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HMRC'S "Snooper computer": exploiting BIG DATA to catch would-be tax dodgers

HMRC'S "Snooper computer"

"Snooper computer", super computer, The Telegraph's article should make every would-be tax dodger sit up and appreciate how now HMRC can access both their digital and analogue presence quite easily with its new system called "Connect".

HMRC Snooper computer

Were you aware as you filed your self-assessment tax return for 2015/16 that HMRC's "Connect" system was now fully up and running for the first time?

"Connect" can track anyone online, off-line, anytime. HMRC has new legal powers to look into transactions with banks, mortgage providers, credit cards; it can access all governmental departments, i.e. the DVLA, the Land Registry, councils, the benefits system; and it is able to access data from eBay, Airbnb, online lenders, etc. In fact, the system and the army of well-trained personnel behind it, have pretty much unlimited access to our details under UK law.

We warned you back in 2014 of HMRC's powers, but if we thought that was the government getting tough, now HMRC has powers to get even tougher. There is a whole "Beware HMRC" section on our blog and it makes for quite interesting reading.

No one wants to scare you, but to be aware is to be forearmed! "Connect" is designed to identify anyone who might have under-declared earnings and paid too little tax, so if you've ever considered not declaring rental income, employment income, other income from online sales, or some little side-line business you run, think carefully before doing so.

We've already told you about "benchmarking", that is HMRC looking at one small business or freelancer/sole trader business against another. Say HMRC looks into one building firm that declares £15,000 income, against another that declares £30,000 income; why might it be that one is earning double what the other earns? Of course, there may be good reason, but HMRC might ask why. With "Connect", it's possible that one of the tax inspectors might discover the £3 million house and the £300,000 super car so-and-so owns, and ask: "how can she/he afford those luxuries when they declared only x-amount of income?"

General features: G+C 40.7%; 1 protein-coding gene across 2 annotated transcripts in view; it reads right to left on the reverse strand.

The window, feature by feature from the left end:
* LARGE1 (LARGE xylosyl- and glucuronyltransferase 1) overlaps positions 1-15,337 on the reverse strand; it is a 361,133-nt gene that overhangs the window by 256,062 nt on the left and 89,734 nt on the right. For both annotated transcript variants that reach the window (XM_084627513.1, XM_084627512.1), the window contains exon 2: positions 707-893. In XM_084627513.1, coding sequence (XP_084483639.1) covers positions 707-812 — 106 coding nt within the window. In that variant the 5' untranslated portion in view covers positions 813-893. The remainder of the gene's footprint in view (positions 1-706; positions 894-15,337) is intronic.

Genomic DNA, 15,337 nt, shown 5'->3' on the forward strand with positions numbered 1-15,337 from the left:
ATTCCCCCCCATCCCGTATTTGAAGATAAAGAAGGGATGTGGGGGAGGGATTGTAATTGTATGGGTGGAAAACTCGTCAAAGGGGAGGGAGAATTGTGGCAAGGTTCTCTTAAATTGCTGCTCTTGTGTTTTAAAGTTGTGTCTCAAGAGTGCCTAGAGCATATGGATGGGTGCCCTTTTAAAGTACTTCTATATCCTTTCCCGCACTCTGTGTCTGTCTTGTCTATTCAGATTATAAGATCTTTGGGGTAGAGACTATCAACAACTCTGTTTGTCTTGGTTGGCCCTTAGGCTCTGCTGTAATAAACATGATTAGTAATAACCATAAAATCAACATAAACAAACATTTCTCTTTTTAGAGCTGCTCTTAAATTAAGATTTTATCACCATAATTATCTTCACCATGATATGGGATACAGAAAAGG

Here's a list of some of the places HMRC might snoop now, quite legally, in a drive to stop tax fraud, evasion, and aggressive tax avoidance, HMRC can now access:

  • UK bank accounts and bank accounts in over 60 countries;
  • Visa and Mastercard transactions; information on all payments;
  • Land Registry records, property purchases and sales and stamp duty;
  • DVLA, vehicles registered to you;
  • Company accounts; VAT registration; previous tax investigations; previous tax returns;
  • Earnings via PAYE, full time or casual, any company benefits received;
  • Governmental departments, i.e. council tax, benefits agencies, and
  • Child benefit and maintenance payments through the CSA;
  • Online transactions: marketplaces such as eBay, Gumtree, Airbnb;
  • Social media, e.g. Facebook where X posted photos of that £20,000 holiday she took last year!
  • Browsing history and email records …

I'd advise you not to risk it! Instead, declare everything you earn and make sure you claim all the benefits and allowances you're legally allowed to claim within the system. Let your account manager at DNS Accountants work their magic with tax planning; and stay clear of attempting to make any dodgy moves such as not declaring all your income. An array of sophisticated technology, together with an army of trained tax investigators makes the likelihood of being caught out by HMRC highly likely.

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